The trunc. log on chkpt and select into/bulk copy options have been replaced with three recovery models in SQL Server 2000. To simplify recovery planning and backup and recovery procedures, you can select one of the recovery models shown in Table 1.3 from the database Properties dialog box on the Options tab.
Table 1.3 SQL Server 2000 Recovery Models
Previous Version Settings
Simple Recover up to the last successful backup. Remaining changes must be redone.
Full Recover to any point in time.
Bulk-Logged Recover up to the last successful backup. Remaining changes must be redone.
Trunc. log on chkpt: True Select into/bulkcopy: True or False
Trunc. log on chkpt: False Select into/bulkcopy: False
Trunc. log on chkpt: False Select into/bulkcopy: True
Each recovery model offers certain advantages for performance, space requirements, and data loss recovery. The simple recovery model requires the least amount of resources; log space is reclaimed because it is no longer needed for server recovery, similar to the trun. log on chkpt. option in previous versions of SQL Server. The disadvantage here is that data recovery to a particular point beyond the latest backup is not possible. Simple recovery should not be used where data recovery is critical and reentry is not possible.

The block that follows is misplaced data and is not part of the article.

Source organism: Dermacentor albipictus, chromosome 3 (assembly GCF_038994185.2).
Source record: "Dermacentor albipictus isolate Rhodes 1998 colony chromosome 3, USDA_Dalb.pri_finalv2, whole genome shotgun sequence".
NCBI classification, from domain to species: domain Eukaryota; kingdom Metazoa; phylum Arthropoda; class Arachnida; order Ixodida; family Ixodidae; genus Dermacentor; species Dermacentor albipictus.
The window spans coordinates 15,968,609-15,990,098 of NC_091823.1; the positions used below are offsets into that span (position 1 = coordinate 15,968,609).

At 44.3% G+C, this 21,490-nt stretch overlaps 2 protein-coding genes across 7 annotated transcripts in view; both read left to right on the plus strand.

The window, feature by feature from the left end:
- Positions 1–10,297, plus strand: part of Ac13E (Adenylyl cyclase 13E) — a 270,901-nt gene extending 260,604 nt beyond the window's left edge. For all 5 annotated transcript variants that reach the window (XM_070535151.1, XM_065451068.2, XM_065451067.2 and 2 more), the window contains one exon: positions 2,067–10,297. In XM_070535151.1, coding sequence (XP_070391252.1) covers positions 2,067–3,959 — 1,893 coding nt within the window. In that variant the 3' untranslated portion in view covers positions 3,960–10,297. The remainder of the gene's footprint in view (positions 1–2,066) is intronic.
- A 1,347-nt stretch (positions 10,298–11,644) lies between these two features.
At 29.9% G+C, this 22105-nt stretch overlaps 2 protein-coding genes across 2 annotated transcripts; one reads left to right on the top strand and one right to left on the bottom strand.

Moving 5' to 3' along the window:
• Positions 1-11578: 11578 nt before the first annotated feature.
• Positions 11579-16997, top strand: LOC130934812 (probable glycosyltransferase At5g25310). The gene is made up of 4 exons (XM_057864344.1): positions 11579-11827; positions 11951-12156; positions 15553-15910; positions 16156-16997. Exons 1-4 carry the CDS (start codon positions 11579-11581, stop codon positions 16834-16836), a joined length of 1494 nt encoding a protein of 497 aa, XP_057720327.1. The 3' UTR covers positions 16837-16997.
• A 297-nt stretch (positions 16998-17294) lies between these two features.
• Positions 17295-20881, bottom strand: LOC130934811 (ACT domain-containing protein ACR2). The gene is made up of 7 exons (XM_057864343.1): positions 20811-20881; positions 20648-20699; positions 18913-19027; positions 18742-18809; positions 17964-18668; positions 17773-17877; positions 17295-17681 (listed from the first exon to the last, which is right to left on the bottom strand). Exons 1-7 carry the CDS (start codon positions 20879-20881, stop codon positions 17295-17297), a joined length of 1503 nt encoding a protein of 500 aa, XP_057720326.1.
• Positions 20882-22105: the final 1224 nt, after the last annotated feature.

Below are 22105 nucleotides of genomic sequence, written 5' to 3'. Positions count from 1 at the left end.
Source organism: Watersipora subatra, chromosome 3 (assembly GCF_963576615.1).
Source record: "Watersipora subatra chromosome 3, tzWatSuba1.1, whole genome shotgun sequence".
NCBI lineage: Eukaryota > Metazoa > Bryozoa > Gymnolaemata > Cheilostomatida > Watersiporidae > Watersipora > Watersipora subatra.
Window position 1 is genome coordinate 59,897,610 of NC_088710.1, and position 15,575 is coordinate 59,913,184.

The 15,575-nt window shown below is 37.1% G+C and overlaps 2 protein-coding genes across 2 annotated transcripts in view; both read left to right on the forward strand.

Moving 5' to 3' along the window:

Full and bulk-logged recovery models offer greater data recovery capabilities. Full recovery supports recovery to any point in time given that the current transaction log is not damaged. Bulk-logged recovery provides similar capabilities to the full recovery model, but bulk operations such as SELECT INTO, bulk loads, CREATE INDEX, image, and text operations are minimally logged, increasing your exposure to data loss in the event of a damaged data file. Selecting between full and bulk-logged recovery is dependent on your database structure and data operations. If complete data recovery is essential and the performance of bulk operations is not critical to your application, you should select the full recovery model for your database.
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